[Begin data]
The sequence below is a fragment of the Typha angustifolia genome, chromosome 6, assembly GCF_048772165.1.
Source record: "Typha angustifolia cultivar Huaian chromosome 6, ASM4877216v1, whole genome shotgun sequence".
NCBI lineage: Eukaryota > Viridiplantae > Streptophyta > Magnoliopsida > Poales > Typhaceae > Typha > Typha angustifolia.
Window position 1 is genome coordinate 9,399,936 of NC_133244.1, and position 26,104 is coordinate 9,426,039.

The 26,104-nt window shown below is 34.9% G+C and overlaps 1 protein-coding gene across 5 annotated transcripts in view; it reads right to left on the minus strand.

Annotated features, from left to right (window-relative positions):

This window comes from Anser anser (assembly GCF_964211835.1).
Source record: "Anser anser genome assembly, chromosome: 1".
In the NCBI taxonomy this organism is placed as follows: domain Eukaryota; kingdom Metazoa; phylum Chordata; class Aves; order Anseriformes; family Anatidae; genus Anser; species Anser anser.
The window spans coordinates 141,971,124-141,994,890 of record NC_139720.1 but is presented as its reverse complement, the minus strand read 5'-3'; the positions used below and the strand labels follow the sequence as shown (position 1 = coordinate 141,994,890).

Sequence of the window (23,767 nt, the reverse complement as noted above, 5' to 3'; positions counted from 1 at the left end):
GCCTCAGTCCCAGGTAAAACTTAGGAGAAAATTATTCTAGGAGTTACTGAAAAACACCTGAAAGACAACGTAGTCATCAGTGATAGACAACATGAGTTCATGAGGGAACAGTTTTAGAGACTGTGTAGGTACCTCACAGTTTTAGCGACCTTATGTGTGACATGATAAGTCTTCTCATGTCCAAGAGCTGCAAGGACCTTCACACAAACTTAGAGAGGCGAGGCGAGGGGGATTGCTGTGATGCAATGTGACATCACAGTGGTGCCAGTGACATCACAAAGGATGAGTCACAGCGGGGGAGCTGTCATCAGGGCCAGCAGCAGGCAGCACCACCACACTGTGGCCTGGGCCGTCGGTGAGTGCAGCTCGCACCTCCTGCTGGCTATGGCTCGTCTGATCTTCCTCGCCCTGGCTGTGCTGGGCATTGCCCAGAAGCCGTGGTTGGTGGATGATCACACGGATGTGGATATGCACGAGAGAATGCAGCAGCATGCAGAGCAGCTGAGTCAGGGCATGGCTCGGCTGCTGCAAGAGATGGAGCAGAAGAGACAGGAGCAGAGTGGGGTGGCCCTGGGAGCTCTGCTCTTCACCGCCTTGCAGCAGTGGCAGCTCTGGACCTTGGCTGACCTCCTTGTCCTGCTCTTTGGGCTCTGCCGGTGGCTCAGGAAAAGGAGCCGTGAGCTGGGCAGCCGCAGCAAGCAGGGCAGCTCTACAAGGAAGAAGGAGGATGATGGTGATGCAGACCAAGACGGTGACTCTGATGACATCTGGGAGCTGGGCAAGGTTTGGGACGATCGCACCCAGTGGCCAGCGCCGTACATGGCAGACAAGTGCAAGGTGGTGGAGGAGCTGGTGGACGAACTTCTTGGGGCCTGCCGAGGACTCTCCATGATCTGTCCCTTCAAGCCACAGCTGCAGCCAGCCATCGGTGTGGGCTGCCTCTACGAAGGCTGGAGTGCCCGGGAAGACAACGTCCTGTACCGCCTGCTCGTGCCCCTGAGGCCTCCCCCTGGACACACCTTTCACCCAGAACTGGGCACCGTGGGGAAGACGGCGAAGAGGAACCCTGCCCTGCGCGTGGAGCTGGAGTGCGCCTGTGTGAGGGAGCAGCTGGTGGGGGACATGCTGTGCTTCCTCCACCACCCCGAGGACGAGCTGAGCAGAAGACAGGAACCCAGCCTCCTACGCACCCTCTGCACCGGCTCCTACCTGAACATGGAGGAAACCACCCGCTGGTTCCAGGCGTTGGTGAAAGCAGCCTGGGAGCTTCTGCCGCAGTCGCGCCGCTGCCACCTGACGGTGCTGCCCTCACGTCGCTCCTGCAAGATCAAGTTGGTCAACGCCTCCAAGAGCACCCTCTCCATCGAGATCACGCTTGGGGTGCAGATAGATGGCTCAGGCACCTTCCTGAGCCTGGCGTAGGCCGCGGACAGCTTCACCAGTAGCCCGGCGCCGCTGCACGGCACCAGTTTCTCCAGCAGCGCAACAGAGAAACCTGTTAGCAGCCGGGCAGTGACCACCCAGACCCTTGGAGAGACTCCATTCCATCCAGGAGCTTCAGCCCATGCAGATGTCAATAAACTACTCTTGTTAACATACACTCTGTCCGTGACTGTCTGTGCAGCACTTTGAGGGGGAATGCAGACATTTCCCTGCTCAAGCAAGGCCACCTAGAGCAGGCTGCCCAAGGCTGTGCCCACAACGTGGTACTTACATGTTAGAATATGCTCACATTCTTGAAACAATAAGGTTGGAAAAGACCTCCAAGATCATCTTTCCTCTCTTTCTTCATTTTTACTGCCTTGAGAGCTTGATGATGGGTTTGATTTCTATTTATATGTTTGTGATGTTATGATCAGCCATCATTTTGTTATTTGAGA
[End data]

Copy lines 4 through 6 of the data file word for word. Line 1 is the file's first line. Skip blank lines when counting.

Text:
Window position 1 is genome coordinate 9,399,936 of NC_133244.1, and position 26,104 is coordinate 9,426,039.

The 26,104-nt window shown below is 34.9% G+C and overlaps 1 protein-coding gene across 5 annotated transcripts in view; it reads right to left on the minus strand.

Annotated features, from left to right (window-relative positions):